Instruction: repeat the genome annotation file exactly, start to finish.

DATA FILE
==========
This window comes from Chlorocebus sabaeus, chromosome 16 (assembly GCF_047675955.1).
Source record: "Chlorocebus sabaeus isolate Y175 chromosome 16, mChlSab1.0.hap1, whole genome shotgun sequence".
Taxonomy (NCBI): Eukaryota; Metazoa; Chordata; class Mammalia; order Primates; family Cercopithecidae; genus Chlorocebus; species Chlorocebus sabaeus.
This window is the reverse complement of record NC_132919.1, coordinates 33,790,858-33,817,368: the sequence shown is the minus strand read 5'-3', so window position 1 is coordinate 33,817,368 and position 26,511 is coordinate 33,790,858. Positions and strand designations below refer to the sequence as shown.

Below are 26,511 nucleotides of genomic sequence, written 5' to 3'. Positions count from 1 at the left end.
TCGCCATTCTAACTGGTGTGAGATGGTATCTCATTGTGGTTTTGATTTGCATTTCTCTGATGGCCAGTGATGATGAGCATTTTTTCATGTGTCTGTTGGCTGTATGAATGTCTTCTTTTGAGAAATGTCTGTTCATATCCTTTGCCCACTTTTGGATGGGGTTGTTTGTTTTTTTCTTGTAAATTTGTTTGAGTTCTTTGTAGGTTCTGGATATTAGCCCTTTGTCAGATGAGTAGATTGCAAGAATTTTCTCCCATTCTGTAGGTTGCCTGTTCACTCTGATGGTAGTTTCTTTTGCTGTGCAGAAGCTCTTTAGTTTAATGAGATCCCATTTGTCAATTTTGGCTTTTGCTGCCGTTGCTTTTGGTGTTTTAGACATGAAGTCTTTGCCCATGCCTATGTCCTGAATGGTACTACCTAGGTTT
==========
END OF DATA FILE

This window comes from Chlorocebus sabaeus, chromosome 16 (assembly GCF_047675955.1).
Source record: "Chlorocebus sabaeus isolate Y175 chromosome 16, mChlSab1.0.hap1, whole genome shotgun sequence".
Taxonomy (NCBI): Eukaryota; Metazoa; Chordata; class Mammalia; order Primates; family Cercopithecidae; genus Chlorocebus; species Chlorocebus sabaeus.
This window is the reverse complement of record NC_132919.1, coordinates 33,790,858-33,817,368: the sequence shown is the minus strand read 5'-3', so window position 1 is coordinate 33,817,368 and position 26,511 is coordinate 33,790,858. Positions and strand designations below refer to the sequence as shown.

Below are 26,511 nucleotides of genomic sequence, written 5' to 3'. Positions count from 1 at the left end.
TCGCCATTCTAACTGGTGTGAGATGGTATCTCATTGTGGTTTTGATTTGCATTTCTCTGATGGCCAGTGATGATGAGCATTTTTTCATGTGTCTGTTGGCTGTATGAATGTCTTCTTTTGAGAAATGTCTGTTCATATCCTTTGCCCACTTTTGGATGGGGTTGTTTGTTTTTTTCTTGTAAATTTGTTTGAGTTCTTTGTAGGTTCTGGATATTAGCCCTTTGTCAGATGAGTAGATTGCAAGAATTTTCTCCCATTCTGTAGGTTGCCTGTTCACTCTGATGGTAGTTTCTTTTGCTGTGCAGAAGCTCTTTAGTTTAATGAGATCCCATTTGTCAATTTTGGCTTTTGCTGCCGTTGCTTTTGGTGTTTTAGACATGAAGTCTTTGCCCATGCCTATGTCCTGAATGGTACTACCTAGGTTT